Monday, December 3, 2007

In the News

Two sociopathic leaders were involved in elections. In Russia, Vladimir Putin's party secured a victory. Here is the important part.

Mr Putin has said a strong result would give him the authority to retain
political power after his presidential term ends next year, possibly as prime

No one can underestimate this guy's evil and cunning under any circumstances. He has used the price of oil to gain extra power and he has his sights set on damaging our country. I believe that Bush's biggest mistake was looking into this man's eyes and not seeing the cold blooded evil of a former KGB agent, but rather goodness.

Hugo Chavez, on the other hand, lost in his appeal to rule for as long as he wanted. The race was tight however in the end he lost 51-49 percent.

Voters in this country narrowly defeated a proposed overhaul to the constitution in a contentious referendum over granting President Hugo Chávez sweeping new powers, the Election Commission announced early Monday.

It was the first major electoral defeat in the nine years of his presidency. Voters rejected the 69 proposed amendments 51 to 49 percent.

The political opposition erupted into celebration, shooting fireworks into the air and honking car horns, when electoral officials announced the results at 1:20 a.m. The nation had remained on edge since polls closed Sunday afternoon and the wait for results began.

The British teacher in the Sudan that "dared" to allow one of her students to name their teddy bear Muhammad has been released from jail.

Sudan released a British woman given a presidential pardon today after being jailed for insulting religion and handed her over to British officials, an embassy spokesman said.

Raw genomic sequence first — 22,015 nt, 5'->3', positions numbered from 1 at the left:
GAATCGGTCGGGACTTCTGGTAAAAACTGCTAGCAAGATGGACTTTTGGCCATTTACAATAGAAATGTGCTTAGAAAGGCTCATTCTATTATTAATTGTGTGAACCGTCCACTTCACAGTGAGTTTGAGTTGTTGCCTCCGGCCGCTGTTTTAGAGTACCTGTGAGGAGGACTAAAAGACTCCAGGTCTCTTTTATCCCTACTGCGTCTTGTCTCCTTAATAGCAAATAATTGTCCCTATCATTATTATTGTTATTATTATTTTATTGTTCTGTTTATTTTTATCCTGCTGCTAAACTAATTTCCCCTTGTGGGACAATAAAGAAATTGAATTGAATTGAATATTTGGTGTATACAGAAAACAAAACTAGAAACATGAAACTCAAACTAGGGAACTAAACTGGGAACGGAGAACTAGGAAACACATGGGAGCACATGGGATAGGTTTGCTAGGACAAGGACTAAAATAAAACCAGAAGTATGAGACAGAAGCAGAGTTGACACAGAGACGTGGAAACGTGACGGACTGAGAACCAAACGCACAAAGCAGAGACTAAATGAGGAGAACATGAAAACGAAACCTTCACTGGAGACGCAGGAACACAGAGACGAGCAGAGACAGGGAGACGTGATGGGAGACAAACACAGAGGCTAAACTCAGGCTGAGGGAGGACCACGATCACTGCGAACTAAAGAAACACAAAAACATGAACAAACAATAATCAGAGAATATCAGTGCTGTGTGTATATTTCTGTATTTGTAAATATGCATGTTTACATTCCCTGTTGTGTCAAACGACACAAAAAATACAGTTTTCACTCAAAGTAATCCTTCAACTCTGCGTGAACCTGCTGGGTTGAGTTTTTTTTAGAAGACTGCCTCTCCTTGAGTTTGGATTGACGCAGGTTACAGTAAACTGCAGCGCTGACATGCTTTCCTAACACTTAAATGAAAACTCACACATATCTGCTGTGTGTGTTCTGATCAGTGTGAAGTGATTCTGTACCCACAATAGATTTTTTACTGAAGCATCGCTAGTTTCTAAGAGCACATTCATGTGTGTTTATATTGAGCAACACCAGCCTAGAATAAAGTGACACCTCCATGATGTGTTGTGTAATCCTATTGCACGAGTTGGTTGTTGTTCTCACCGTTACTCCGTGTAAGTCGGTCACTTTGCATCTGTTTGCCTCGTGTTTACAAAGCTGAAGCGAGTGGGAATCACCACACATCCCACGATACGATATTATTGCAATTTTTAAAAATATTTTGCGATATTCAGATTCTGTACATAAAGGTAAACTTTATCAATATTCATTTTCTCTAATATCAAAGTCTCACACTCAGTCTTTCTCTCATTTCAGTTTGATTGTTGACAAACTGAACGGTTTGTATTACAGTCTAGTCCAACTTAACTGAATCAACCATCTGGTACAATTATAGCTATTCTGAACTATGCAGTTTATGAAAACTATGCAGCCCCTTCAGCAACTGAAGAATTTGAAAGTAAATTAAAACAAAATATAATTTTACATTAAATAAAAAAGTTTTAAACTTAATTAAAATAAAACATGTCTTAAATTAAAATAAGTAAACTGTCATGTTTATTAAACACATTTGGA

"We can confirm now she’s in British embassy custody and our officials are with her," Omar Daair told AFP by telephone refusing to give any further details on her precise location.

Teacher Gillian Gibbons was arrested eight days ago and sentenced to 15 days in prison on Thursday for insulting religion by allowing children at an English school to name a teddy bear Mohammed - the same name as the Muslim Prophet.

Hey, she "only" had to spend eight days in jail for her "crime". Here is a new twist. I don't know if I should be impressed by her courage and tenacity or wonder about her sanity.

The British teacher jailed for naming a teddy bear Muhammad has said she wished she could stay in Sudan.

Gillian Gibbons, who faces deportation when she is released, said: "I'm really sad to leave and if I could go back to work tomorrow then I would."

In a statement issued through her legal team on Saturday, she added: "I'm fine, I'm well, I'm very grateful to all the people who have been working on my behalf. I know so many people out there have done so much. I want people to know that I have been well treated and especially that I am being well fed."

I have a friend who is 23 years old. She is always apologizing to me for what are frankly trivial things. For instance, she sent me a text message meant for someone else. She apologized later. I keep telling her that apologizing for trivial things is a sign of weakness and also it clouds the issue when you have something that you actually should apologize for. This faux outrage over nothing of course clouds the issue in the same manner. It is frankly obscene. Their fellow Muslims cut off people's heads in the name of their beloved religion and they choose this to get outraged about.